An overview

Community Housing in Tasmania 
Community housing comprises a diverse range of affordable housing options to low-medium income tenants. As the name implies, the aim of community housing is to provide a sustainable tenant community, and to “increase social capital by encouraging local communities to take a more active role in providing affordable housing” (Steering Committee Report p16). This is achieved in part through providing quality stock, tenancy support, tenancy consultation and involvement, and long-term stability.

Community housing is rapidly growing in Tasmania under the State’s Better Housing Futures program. The legal title of most community housing stock remains with Housing Tasmania, but properties are leased and managed by not-for-profit agencies that provide both property management and tenancy support. In Tasmania, around 100 different community housing organisations provide 1,500 homes (DHHS “Community Housing”). The regional breakdown of community housing is almost identical to that of public housing (Steering Committee, Report Table 16.2).

Under the National Affordable Housing Agreement (NAHA) and the National Building Economic Stimulus—Social Housing Initiative, the Tasmanian Government is obliged to transfer public housing stock to community housing providers. In October 2011, the Tasmanian Government announced its intention to transfer the management of approximately 4,000 Housing Tasmania public housing properties to community housing organisations for management, which will equate to approximately one third of Housing Tasmania’s total portfolio (DHHS “Better Housing Futures”). In the first tranche of the transfer process approximately 500 stock in the Rokeby/Clarendon Vale area were transferred for management by Mission Australia. At the time of writing, tenders for the second tranche to manage properties and build new stock in the North West, North and South of the State are being assessed (July 2013).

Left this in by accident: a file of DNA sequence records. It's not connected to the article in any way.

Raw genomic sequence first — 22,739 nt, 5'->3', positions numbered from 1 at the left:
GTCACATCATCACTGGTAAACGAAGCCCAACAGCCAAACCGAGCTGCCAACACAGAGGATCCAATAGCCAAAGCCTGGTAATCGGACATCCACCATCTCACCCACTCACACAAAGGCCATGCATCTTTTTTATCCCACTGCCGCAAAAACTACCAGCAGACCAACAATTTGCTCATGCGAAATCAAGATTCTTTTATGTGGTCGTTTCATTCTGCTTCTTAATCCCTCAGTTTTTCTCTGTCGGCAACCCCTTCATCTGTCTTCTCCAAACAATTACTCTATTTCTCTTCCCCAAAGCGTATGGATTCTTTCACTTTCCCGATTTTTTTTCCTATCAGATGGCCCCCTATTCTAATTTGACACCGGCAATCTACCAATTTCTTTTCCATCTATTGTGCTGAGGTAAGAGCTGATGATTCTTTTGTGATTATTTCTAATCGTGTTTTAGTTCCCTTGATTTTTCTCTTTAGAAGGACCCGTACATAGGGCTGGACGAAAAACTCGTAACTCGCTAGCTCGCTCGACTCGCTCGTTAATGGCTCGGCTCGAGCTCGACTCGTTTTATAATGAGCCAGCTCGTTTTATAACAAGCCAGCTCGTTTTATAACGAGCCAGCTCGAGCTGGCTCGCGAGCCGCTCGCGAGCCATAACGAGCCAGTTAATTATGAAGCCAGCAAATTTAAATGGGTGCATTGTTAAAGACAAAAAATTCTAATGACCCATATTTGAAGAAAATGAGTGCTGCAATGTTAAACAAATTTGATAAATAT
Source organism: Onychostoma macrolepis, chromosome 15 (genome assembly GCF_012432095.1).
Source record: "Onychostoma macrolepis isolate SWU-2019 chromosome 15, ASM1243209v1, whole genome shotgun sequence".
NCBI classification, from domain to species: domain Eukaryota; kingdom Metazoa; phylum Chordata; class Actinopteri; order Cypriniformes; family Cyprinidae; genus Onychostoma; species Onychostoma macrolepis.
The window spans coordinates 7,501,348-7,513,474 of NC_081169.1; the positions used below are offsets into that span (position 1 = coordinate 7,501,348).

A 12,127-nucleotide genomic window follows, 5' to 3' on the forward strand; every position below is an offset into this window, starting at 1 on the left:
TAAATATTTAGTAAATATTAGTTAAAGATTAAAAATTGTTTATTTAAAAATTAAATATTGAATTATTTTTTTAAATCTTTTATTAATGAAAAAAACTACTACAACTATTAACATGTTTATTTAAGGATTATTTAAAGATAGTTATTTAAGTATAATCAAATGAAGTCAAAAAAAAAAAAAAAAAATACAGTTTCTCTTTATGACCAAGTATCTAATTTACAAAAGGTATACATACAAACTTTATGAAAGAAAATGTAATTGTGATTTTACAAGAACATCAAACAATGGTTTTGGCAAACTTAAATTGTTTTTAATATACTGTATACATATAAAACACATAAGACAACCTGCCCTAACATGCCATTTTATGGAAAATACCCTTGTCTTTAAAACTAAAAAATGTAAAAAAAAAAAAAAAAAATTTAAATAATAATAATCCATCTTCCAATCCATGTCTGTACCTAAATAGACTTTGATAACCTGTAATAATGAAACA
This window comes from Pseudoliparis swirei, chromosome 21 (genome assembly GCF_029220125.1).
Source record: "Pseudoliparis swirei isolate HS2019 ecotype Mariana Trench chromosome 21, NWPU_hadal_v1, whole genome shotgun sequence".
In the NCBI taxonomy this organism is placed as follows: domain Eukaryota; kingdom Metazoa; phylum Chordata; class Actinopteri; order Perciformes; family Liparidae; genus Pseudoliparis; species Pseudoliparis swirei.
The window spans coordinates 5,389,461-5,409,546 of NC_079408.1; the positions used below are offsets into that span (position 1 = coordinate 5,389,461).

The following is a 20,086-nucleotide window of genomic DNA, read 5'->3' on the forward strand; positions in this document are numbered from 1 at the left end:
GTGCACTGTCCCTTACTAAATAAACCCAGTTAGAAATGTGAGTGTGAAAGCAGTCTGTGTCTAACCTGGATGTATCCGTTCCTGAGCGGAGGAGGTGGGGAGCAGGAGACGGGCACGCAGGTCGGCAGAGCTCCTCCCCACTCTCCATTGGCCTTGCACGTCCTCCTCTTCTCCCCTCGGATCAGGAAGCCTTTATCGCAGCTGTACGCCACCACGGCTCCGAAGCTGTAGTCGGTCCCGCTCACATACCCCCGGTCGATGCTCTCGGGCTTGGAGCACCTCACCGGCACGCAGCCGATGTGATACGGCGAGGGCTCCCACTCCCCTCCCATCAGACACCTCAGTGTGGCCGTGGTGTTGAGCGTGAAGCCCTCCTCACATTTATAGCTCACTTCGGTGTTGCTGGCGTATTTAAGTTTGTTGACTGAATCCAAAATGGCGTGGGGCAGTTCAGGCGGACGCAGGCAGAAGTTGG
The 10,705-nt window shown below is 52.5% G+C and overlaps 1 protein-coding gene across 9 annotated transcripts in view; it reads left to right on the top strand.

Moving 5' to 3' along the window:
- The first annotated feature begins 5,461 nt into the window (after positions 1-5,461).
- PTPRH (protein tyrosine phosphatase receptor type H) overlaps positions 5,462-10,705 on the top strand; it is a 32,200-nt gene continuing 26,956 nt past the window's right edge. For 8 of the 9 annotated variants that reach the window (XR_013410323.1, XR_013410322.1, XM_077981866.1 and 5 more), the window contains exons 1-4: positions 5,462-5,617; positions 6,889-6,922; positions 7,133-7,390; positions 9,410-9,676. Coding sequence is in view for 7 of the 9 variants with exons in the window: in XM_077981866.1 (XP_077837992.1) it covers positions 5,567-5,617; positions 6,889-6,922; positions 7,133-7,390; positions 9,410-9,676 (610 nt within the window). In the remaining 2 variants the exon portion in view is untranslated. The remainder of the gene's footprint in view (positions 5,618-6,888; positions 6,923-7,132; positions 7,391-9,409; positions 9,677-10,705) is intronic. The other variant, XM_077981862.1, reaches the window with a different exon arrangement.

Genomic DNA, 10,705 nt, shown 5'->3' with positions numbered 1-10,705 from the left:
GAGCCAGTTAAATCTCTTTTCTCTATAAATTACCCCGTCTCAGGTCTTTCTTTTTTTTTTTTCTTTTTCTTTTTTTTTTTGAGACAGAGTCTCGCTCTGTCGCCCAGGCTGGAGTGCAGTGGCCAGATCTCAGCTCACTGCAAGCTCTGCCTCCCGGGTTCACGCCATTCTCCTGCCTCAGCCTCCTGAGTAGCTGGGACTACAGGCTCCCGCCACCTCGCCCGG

National Regulatory System of Community Housing
Monday 1 July 2013 saw the start of the new National Regulatory System for Community Housing (NRSCH). 24 Phase 1 providers attended a briefing in Sydney to participate in a six-month period of system testing and evaluation of the registration process, to inform any fine tuning of the system before formal commencement in January 2014. The Phase 1 providers were chosen as a representative sample of community housing providers based on geography, portfolio size, organisational structure and whether they are currently operating in one or more jurisdictions. Ministers also endorsed for public release the National Regulatory System for Community Housing Charter.

Further information is available on the NRSCH website.